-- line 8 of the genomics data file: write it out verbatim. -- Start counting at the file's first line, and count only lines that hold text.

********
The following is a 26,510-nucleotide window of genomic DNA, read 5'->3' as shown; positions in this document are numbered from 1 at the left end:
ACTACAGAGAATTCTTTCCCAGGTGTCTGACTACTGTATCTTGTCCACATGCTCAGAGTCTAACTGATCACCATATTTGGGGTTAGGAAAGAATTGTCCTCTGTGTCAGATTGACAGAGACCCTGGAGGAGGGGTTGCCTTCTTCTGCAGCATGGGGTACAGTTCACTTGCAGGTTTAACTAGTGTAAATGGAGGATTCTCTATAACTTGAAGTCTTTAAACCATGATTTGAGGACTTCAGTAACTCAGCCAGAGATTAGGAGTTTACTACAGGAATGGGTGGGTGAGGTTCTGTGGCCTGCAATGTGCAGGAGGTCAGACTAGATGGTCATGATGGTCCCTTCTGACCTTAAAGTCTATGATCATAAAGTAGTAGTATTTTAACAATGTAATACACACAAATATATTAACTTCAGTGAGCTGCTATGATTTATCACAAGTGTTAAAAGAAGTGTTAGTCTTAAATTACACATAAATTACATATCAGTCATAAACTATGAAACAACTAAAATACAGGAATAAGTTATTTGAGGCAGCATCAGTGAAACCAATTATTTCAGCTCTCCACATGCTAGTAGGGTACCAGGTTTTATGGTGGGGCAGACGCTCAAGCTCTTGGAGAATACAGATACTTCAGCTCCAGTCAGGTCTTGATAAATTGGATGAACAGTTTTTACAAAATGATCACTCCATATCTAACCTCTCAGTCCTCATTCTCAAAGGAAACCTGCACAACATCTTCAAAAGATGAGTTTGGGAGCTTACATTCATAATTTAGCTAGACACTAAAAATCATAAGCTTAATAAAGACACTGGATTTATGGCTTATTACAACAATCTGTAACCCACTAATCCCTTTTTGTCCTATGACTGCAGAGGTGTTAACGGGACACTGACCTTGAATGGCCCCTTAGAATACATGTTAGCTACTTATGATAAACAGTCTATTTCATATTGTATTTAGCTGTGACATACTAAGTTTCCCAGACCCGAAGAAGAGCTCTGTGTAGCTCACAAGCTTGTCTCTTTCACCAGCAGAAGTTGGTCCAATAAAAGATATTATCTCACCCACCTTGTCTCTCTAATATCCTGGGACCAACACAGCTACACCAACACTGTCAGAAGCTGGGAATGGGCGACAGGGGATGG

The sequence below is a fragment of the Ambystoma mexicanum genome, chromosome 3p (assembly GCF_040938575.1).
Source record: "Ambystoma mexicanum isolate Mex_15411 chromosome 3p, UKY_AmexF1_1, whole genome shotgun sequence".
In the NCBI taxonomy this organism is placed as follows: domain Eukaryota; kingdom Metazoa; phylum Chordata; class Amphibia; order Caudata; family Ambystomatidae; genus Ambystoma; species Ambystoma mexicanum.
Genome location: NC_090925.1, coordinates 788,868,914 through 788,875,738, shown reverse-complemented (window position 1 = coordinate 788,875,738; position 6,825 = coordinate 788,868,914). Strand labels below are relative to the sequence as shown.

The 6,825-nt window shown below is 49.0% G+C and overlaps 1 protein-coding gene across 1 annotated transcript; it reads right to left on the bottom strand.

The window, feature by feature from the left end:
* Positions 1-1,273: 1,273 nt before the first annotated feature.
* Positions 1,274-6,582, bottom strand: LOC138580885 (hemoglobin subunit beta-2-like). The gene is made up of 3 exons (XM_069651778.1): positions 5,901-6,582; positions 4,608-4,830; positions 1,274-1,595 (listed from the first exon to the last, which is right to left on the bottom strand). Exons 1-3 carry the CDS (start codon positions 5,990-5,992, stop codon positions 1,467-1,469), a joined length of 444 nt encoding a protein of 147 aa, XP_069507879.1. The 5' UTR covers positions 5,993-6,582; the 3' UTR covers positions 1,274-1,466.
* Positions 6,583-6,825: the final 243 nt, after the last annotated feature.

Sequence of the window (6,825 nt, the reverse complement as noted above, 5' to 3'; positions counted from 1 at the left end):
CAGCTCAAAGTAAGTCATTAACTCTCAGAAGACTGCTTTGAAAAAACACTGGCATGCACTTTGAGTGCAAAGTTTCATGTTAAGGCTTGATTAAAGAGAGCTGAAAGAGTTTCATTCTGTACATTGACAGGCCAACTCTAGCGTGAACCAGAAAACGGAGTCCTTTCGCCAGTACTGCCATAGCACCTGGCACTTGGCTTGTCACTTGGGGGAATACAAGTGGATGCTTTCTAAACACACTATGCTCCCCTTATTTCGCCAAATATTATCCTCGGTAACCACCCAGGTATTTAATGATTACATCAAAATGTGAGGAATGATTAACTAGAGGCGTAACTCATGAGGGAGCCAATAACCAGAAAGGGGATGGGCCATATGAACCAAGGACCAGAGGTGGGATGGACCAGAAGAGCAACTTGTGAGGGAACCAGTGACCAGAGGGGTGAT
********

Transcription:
The window, feature by feature from the left end: